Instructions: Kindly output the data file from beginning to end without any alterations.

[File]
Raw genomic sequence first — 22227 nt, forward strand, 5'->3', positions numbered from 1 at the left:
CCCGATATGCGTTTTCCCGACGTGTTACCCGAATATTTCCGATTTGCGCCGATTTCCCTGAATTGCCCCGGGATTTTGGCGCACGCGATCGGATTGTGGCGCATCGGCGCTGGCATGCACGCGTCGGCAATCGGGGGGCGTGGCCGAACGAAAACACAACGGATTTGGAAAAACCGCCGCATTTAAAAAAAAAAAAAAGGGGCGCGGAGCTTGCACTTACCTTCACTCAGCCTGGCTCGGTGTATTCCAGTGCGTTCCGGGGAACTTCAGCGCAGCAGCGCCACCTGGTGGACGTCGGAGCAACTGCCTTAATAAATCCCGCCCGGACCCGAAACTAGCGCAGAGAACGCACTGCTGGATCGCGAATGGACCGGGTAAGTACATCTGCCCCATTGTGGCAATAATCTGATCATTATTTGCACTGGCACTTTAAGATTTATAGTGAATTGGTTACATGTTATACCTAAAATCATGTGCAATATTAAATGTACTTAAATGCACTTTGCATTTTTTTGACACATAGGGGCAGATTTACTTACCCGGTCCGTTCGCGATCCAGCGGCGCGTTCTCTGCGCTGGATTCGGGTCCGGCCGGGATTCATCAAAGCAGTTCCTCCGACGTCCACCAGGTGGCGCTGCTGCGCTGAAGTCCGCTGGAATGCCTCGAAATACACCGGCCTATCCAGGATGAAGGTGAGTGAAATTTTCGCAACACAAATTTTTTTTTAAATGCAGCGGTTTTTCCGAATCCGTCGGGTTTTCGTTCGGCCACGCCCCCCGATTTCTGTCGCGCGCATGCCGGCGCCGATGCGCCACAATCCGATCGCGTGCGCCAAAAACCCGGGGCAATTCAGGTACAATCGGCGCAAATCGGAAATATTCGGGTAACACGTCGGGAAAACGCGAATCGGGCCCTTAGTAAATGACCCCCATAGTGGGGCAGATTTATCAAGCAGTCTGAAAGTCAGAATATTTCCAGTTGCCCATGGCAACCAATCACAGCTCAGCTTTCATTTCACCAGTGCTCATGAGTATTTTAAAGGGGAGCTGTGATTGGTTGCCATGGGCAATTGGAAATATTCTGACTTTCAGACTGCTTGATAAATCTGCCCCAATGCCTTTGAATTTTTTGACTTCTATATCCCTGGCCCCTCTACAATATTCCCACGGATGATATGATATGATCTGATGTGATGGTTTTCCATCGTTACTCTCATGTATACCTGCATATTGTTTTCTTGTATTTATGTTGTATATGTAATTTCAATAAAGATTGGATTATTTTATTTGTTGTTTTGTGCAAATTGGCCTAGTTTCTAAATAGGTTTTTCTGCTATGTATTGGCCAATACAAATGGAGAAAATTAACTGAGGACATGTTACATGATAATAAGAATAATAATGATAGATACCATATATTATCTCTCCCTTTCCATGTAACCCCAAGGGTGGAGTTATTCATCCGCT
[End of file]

Raw genomic sequence first — 22227 nt, forward strand, 5'->3', positions numbered from 1 at the left:
CCCGATATGCGTTTTCCCGACGTGTTACCCGAATATTTCCGATTTGCGCCGATTTCCCTGAATTGCCCCGGGATTTTGGCGCACGCGATCGGATTGTGGCGCATCGGCGCTGGCATGCACGCGTCGGCAATCGGGGGGCGTGGCCGAACGAAAACACAACGGATTTGGAAAAACCGCCGCATTTAAAAAAAAAAAAAAGGGGCGCGGAGCTTGCACTTACCTTCACTCAGCCTGGCTCGGTGTATTCCAGTGCGTTCCGGGGAACTTCAGCGCAGCAGCGCCACCTGGTGGACGTCGGAGCAACTGCCTTAATAAATCCCGCCCGGACCCGAAACTAGCGCAGAGAACGCACTGCTGGATCGCGAATGGACCGGGTAAGTACATCTGCCCCATTGTGGCAATAATCTGATCATTATTTGCACTGGCACTTTAAGATTTATAGTGAATTGGTTACATGTTATACCTAAAATCATGTGCAATATTAAATGTACTTAAATGCACTTTGCATTTTTTTGACACATAGGGGCAGATTTACTTACCCGGTCCGTTCGCGATCCAGCGGCGCGTTCTCTGCGCTGGATTCGGGTCCGGCCGGGATTCATCAAAGCAGTTCCTCCGACGTCCACCAGGTGGCGCTGCTGCGCTGAAGTCCGCTGGAATGCCTCGAAATACACCGGCCTATCCAGGATGAAGGTGAGTGAAATTTTCGCAACACAAATTTTTTTTTAAATGCAGCGGTTTTTCCGAATCCGTCGGGTTTTCGTTCGGCCACGCCCCCCGATTTCTGTCGCGCGCATGCCGGCGCCGATGCGCCACAATCCGATCGCGTGCGCCAAAAACCCGGGGCAATTCAGGTACAATCGGCGCAAATCGGAAATATTCGGGTAACACGTCGGGAAAACGCGAATCGGGCCCTTAGTAAATGACCCCCATAGTGGGGCAGATTTATCAAGCAGTCTGAAAGTCAGAATATTTCCAGTTGCCCATGGCAACCAATCACAGCTCAGCTTTCATTTCACCAGTGCTCATGAGTATTTTAAAGGGGAGCTGTGATTGGTTGCCATGGGCAATTGGAAATATTCTGACTTTCAGACTGCTTGATAAATCTGCCCCAATGCCTTTGAATTTTTTGACTTCTATATCCCTGGCCCCTCTACAATATTCCCACGGATGATATGATATGATCTGATGTGATGGTTTTCCATCGTTACTCTCATGTATACCTGCATATTGTTTTCTTGTATTTATGTTGTATATGTAATTTCAATAAAGATTGGATTATTTTATTTGTTGTTTTGTGCAAATTGGCCTAGTTTCTAAATAGGTTTTTCTGCTATGTATTGGCCAATACAAATGGAGAAAATTAACTGAGGACATGTTACATGATAATAAGAATAATAATGATAGATACCATATATTATCTCTCCCTTTCCATGTAACCCCAAGGGTGGAGTTATTCATCCGCT